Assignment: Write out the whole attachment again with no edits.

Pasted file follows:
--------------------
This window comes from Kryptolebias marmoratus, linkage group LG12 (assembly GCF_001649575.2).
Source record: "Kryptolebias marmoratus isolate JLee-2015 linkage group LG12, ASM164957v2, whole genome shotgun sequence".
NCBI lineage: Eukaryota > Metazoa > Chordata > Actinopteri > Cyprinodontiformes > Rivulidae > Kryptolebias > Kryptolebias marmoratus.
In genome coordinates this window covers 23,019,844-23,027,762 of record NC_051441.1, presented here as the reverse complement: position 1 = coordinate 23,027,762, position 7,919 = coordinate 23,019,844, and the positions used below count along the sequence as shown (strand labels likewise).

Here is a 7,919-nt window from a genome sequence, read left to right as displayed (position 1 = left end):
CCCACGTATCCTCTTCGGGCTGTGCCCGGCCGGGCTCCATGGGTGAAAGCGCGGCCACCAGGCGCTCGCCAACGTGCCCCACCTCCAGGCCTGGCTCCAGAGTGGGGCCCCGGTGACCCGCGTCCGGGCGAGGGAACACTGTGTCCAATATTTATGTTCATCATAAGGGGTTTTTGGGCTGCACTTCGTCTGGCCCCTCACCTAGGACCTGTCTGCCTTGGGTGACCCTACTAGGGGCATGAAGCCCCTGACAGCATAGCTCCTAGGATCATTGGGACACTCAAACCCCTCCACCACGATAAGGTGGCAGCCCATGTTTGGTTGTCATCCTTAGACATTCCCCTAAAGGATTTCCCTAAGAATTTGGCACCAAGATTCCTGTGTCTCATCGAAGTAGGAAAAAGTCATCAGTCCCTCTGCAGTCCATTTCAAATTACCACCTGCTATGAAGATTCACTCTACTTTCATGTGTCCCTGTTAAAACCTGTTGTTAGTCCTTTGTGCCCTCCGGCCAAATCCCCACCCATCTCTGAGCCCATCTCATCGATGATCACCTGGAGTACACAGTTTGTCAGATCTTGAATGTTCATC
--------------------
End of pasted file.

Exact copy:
This window comes from Kryptolebias marmoratus, linkage group LG12 (assembly GCF_001649575.2).
Source record: "Kryptolebias marmoratus isolate JLee-2015 linkage group LG12, ASM164957v2, whole genome shotgun sequence".
NCBI lineage: Eukaryota > Metazoa > Chordata > Actinopteri > Cyprinodontiformes > Rivulidae > Kryptolebias > Kryptolebias marmoratus.
In genome coordinates this window covers 23,019,844-23,027,762 of record NC_051441.1, presented here as the reverse complement: position 1 = coordinate 23,027,762, position 7,919 = coordinate 23,019,844, and the positions used below count along the sequence as shown (strand labels likewise).

Here is a 7,919-nt window from a genome sequence, read left to right as displayed (position 1 = left end):
CCCACGTATCCTCTTCGGGCTGTGCCCGGCCGGGCTCCATGGGTGAAAGCGCGGCCACCAGGCGCTCGCCAACGTGCCCCACCTCCAGGCCTGGCTCCAGAGTGGGGCCCCGGTGACCCGCGTCCGGGCGAGGGAACACTGTGTCCAATATTTATGTTCATCATAAGGGGTTTTTGGGCTGCACTTCGTCTGGCCCCTCACCTAGGACCTGTCTGCCTTGGGTGACCCTACTAGGGGCATGAAGCCCCTGACAGCATAGCTCCTAGGATCATTGGGACACTCAAACCCCTCCACCACGATAAGGTGGCAGCCCATGTTTGGTTGTCATCCTTAGACATTCCCCTAAAGGATTTCCCTAAGAATTTGGCACCAAGATTCCTGTGTCTCATCGAAGTAGGAAAAAGTCATCAGTCCCTCTGCAGTCCATTTCAAATTACCACCTGCTATGAAGATTCACTCTACTTTCATGTGTCCCTGTTAAAACCTGTTGTTAGTCCTTTGTGCCCTCCGGCCAAATCCCCACCCATCTCTGAGCCCATCTCATCGATGATCACCTGGAGTACACAGTTTGTCAGATCTTGAATGTTCATC